The Home Office has named Bas Javid, a senior police officer and the brother of former home secretary Sajid Javid, as director-general of Immigration Enforcement.
Mr Javid formerly held important posts in the Avon and Somerset Police and the West Midlands Police. He is currently a Deputy Assistant Commissioner with the Metropolitan Police.
He will take up his new role in November and will be tasked with the operational response to immigration offending while collaborating closely with other law enforcement agencies, including the police and Border Force.
Mr Javid said: “Protecting the integrity of the UK’s immigration system is vital, so it is an honour to be appointed to this important role.
“I am excited to begin leading a group of dedicated, hard-working and talented public servants to ensure we uphold our rules and laws.”
According to the Home Office, immigration enforcement visits are at their highest since 2019 and are up by almost 50% on last year.
Home Secretary Suella Braverman said: “Immigration abuse is a scourge on our society and I will leave no stone unturned in clamping down on this illegality.
“Bas brings a wealth of law enforcement experience and will further ramp up our efforts to tackle immigration offending, as the British people would expect.”
Home Office permanent secretary Sir Matthew Rycroft also welcomed the appointment, saying he looks forward to welcoming Mr Javid to the Home Office and working alongside him to “tackle illegal migration, which is the top priority for the department”.
Mr Javid’s role as Deputy Assistant Commissioner at the Met involves high-level responsibilities, including overseeing specific operational areas, contributing to strategic decision-making, and holding a critical position in the force’s chain of command.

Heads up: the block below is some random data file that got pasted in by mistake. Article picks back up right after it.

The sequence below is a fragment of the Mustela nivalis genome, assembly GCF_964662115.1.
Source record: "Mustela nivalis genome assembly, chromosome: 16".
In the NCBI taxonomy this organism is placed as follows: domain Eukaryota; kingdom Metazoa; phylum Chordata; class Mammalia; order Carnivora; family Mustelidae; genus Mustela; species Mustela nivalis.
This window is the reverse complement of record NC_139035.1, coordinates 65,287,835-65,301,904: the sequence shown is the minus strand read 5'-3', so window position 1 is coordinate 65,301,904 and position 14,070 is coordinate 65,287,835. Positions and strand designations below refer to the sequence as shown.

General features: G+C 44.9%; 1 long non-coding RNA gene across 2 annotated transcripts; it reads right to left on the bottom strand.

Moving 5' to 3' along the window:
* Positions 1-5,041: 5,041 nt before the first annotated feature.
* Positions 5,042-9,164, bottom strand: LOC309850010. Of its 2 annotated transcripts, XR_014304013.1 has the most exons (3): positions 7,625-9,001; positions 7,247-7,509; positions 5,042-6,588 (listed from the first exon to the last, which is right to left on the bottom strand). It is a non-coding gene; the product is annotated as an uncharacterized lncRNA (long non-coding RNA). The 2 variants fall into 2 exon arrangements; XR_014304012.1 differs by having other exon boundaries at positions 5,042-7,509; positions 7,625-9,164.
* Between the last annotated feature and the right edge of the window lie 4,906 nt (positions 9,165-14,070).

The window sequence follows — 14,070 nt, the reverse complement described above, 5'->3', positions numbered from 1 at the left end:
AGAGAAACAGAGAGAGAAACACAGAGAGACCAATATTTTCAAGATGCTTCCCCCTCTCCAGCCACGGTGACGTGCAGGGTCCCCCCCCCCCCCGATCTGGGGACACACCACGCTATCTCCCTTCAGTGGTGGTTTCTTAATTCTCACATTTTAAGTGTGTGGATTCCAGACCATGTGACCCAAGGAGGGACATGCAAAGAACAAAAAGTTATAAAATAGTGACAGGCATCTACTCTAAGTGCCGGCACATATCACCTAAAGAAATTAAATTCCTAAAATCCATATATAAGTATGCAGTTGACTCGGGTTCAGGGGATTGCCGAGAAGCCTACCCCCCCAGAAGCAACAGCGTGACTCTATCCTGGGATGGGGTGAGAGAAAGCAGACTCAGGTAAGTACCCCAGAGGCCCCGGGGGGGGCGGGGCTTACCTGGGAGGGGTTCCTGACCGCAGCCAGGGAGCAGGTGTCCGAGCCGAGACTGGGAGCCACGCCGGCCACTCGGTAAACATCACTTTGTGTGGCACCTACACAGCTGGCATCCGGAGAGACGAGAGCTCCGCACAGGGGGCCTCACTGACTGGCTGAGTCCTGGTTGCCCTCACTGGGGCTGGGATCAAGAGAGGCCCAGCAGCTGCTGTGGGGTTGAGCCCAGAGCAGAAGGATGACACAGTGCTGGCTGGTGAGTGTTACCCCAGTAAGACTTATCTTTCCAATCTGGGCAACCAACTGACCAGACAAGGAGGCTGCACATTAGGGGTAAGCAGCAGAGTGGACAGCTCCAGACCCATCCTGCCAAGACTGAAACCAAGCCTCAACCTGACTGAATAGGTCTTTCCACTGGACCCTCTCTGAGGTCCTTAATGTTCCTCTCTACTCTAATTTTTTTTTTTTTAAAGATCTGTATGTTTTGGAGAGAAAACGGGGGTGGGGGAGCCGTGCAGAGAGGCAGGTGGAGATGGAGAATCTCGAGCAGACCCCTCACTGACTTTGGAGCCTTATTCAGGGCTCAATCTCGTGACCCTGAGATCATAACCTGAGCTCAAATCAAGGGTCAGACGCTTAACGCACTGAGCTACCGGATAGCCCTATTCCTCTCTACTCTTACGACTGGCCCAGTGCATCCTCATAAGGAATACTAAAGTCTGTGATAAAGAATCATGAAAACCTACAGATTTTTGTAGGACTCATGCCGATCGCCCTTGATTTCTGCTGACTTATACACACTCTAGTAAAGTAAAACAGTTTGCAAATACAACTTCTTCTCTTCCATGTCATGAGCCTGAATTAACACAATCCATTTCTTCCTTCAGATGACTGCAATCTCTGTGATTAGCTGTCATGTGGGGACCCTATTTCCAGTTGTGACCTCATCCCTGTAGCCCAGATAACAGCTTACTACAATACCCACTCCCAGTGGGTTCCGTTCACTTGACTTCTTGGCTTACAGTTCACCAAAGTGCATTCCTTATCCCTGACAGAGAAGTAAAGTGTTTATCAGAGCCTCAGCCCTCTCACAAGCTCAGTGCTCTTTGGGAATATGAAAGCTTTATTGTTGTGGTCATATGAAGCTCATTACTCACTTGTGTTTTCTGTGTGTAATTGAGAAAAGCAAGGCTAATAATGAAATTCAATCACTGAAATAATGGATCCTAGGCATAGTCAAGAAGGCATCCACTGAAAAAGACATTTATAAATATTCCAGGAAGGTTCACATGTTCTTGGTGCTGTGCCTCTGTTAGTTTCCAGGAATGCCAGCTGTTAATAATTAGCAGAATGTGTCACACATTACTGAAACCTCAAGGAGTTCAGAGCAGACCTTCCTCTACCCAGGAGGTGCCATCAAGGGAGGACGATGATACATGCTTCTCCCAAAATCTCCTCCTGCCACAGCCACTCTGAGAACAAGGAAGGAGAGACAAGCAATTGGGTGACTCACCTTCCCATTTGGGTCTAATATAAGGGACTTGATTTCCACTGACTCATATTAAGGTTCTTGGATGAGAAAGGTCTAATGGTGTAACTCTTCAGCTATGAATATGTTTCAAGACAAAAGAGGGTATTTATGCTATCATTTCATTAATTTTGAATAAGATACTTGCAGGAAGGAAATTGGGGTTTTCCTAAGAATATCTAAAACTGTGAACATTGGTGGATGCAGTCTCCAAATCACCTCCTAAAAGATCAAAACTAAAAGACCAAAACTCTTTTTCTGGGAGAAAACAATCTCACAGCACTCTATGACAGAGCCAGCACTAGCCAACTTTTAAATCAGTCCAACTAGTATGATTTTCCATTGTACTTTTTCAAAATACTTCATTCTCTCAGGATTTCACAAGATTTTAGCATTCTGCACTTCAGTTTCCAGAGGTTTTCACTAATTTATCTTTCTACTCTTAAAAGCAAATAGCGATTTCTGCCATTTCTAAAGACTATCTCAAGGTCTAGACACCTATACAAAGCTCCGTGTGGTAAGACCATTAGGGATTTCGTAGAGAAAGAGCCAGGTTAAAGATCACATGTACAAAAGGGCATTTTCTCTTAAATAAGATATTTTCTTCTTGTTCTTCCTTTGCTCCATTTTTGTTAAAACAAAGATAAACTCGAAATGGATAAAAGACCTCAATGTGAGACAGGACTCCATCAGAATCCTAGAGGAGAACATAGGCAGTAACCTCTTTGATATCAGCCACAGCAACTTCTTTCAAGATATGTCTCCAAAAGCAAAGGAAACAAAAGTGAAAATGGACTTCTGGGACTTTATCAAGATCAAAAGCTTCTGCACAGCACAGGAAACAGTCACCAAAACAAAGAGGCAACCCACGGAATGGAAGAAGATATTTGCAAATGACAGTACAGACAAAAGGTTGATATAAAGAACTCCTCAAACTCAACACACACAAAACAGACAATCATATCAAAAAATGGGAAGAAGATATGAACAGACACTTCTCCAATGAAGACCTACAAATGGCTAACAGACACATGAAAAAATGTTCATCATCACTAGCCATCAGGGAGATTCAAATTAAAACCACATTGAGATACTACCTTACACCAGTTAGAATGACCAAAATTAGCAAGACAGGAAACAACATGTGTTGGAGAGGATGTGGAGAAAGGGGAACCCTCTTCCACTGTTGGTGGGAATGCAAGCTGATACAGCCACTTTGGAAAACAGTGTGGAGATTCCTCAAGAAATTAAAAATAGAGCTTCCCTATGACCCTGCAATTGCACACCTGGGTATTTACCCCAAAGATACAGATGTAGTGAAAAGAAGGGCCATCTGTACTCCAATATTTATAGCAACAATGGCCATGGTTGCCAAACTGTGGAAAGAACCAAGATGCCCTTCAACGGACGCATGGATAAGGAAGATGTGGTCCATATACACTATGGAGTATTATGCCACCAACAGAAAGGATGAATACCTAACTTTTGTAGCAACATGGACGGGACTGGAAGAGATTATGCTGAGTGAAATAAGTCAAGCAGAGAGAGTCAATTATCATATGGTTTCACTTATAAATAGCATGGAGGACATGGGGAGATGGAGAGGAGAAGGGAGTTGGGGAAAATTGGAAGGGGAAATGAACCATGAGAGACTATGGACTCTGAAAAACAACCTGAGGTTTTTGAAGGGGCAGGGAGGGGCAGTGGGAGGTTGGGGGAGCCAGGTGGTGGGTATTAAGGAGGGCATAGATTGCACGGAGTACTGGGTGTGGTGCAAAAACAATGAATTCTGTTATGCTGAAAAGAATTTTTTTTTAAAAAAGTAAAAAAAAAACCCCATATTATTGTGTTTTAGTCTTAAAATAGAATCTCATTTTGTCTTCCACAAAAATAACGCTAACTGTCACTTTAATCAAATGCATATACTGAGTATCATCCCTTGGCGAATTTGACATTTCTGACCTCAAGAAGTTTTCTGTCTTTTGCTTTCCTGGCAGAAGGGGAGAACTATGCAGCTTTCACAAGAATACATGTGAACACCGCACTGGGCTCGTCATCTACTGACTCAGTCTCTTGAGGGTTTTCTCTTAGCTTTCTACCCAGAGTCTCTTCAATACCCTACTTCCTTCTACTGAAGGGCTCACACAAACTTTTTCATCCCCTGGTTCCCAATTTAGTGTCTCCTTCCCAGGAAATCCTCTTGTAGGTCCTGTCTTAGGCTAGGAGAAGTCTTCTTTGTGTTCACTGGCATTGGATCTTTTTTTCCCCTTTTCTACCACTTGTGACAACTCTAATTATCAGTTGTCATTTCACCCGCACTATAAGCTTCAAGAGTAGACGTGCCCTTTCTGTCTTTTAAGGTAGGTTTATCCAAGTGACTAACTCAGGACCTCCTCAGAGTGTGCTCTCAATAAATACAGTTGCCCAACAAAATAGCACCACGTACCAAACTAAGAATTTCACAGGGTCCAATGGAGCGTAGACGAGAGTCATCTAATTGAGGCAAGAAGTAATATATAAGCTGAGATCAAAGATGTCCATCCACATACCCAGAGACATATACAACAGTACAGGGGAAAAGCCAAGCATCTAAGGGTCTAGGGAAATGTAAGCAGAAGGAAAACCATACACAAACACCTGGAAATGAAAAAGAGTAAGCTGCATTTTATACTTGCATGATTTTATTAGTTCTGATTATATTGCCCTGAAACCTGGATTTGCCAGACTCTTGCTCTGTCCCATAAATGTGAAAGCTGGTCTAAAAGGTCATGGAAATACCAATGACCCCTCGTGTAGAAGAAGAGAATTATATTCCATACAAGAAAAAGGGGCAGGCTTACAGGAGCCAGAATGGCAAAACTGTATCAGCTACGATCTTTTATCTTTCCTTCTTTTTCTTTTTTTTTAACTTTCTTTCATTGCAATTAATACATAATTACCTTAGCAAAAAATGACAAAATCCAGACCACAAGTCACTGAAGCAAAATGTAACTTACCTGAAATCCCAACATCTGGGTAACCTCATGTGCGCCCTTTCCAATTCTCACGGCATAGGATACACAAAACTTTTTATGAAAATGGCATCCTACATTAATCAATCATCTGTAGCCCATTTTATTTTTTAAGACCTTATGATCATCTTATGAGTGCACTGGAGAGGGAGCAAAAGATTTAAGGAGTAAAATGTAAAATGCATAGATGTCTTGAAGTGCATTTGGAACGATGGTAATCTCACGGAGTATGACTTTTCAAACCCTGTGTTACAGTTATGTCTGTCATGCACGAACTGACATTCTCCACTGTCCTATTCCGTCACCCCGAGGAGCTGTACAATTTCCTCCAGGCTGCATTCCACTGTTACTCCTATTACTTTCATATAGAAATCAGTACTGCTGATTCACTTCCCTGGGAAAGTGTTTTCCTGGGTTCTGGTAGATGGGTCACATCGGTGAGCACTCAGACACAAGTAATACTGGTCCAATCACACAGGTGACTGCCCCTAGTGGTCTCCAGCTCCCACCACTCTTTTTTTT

Speaking to BBC Newsnight in February 2022, Mr Javid admitted racism was a problem in the country’s largest force and also acknowledged “people who have racist views and are racist” were among the force’s staff.
However, he denied the Met was a “racist organisation”.
Mr Javid was also responsible for professional standards in the wake of Sarah Everard’s murder by serving officer Wayne Couzens.
His new appointment coincides with the latest arrivals appearing to take Channel crossings to more than 100,000 since 2018.
PA news agency analysis of Government figures since current records began on January 1 2018 showed that, as of Tuesday, 99,960 people have arrived in the UK after making the journey.
And RNLI lifeboats were spotted bringing dozens to shore on Thursday, meaning it is likely the milestone has been reached.
An eyewitness said there appeared to be more than 40 people brought ashore on board two lifeboats, which had attended a dinghy out in the Channel.